July 10, 2010 |
The wisp of a woman, whose story we seem incapable of taking beyond a fall on a track 26 years ago, is back in town. In this age of media noise and shallow perceptions, her return could be amped up into a big headline or a teaser to the evening news: "Zola Budd returns to race in Los Angeles." That would be accurate. Its implications would not be. Her name is Zola Budd Pieterse now. She is 44, and moved from her native South Africa to live the last two years in Myrtle Beach, S.C., with her husband and three children.
August 10, 2009 |
Zola Budd has reached the point in her life where she can take her Los Angeles Olympic moment of 25 years ago and swirl it like a nicely aged wine. The memory is smooth now, perfectly palatable. "It's amazing how life works out," she says. She is Zola Budd Pieterse, 43, the wife of a South African businessman and the mother of three. She lives in Myrtle Beach because, she says, when she reached age 40, she decided she wanted to compete in some American Masters Class track events and thought her children's ages, twins Mike and Azelle, 11, and Lisa, 13, were right for such an adventure.
July 8, 1992 |
Mary Slaney and Zola Budd will race again in London on Friday, eight years after their collision in the 1984 Olympics. In Budd's first British appearance since anti-apartheid demonstrations drove her back to South Africa in 1987, the women will be part of an international field in the 2,000 meters. Slaney, 33, failed to qualify for Barcelona. Budd, 26, will compete for South Africa.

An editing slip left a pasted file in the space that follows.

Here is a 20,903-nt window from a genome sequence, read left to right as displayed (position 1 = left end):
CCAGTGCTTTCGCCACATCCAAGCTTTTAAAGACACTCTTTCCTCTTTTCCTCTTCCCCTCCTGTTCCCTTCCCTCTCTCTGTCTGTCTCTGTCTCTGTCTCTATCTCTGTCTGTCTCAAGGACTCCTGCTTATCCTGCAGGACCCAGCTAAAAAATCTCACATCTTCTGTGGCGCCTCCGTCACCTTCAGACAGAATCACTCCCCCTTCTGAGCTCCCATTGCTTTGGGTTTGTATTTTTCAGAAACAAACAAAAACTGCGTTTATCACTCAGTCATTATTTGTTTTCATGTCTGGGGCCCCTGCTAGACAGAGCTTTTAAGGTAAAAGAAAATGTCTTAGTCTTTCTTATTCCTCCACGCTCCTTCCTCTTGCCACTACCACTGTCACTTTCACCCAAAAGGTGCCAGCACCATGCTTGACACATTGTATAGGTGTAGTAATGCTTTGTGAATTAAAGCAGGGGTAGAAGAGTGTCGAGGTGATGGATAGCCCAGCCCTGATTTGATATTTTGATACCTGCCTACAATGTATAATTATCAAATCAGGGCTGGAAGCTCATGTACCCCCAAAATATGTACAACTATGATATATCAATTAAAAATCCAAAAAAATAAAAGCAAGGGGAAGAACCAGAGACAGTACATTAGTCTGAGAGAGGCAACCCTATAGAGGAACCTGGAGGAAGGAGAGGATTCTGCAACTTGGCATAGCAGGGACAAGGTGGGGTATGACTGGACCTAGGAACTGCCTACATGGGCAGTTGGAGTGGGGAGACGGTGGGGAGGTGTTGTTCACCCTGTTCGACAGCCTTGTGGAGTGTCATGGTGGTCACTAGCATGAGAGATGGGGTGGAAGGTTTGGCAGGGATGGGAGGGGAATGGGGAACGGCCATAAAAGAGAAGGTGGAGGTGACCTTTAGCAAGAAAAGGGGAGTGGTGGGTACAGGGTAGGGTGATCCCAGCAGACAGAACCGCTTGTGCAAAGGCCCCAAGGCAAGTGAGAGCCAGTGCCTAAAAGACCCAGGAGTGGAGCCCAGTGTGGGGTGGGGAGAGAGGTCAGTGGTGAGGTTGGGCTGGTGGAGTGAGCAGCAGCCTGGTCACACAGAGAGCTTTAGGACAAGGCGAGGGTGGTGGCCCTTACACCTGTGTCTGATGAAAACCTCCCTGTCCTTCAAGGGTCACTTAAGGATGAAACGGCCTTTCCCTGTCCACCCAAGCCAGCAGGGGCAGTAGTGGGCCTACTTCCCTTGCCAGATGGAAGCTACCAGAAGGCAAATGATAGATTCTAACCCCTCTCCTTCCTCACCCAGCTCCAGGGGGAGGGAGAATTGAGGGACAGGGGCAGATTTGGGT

October 16, 1992 |
Mary Slaney led from start to finish to win a mile road race at Sydney, Australia. She was provisionally timed in 4 minutes 23.15 seconds, with South Africa's Zola Budd-Pieterse second and Australia's Krishna Stanton third.
April 19, 1992 |
Cheered wildly by 40,000 Senegalese Saturday at Dakar, a South African track team made its first appearance in black Africa since the end of colonization 30 years ago. President F.W. de Klerk's dismantling of apartheid has cleared the way for an end of the international isolation of South Africa, which will send a team to the Summer Olympics.
June 21, 1992 |
Distance runners Zola Budd Pieterse and Elana Meyer head the list of South African athletes chosen Saturday to compete at the Summer Olympics in Barcelona. The Games will be the first to include South Africa since 1960 and the first ever to include black South Africans. Most of the 96 athletes chosen are white, however, because for decades under apartheid, whites routinely had superior training opportunities.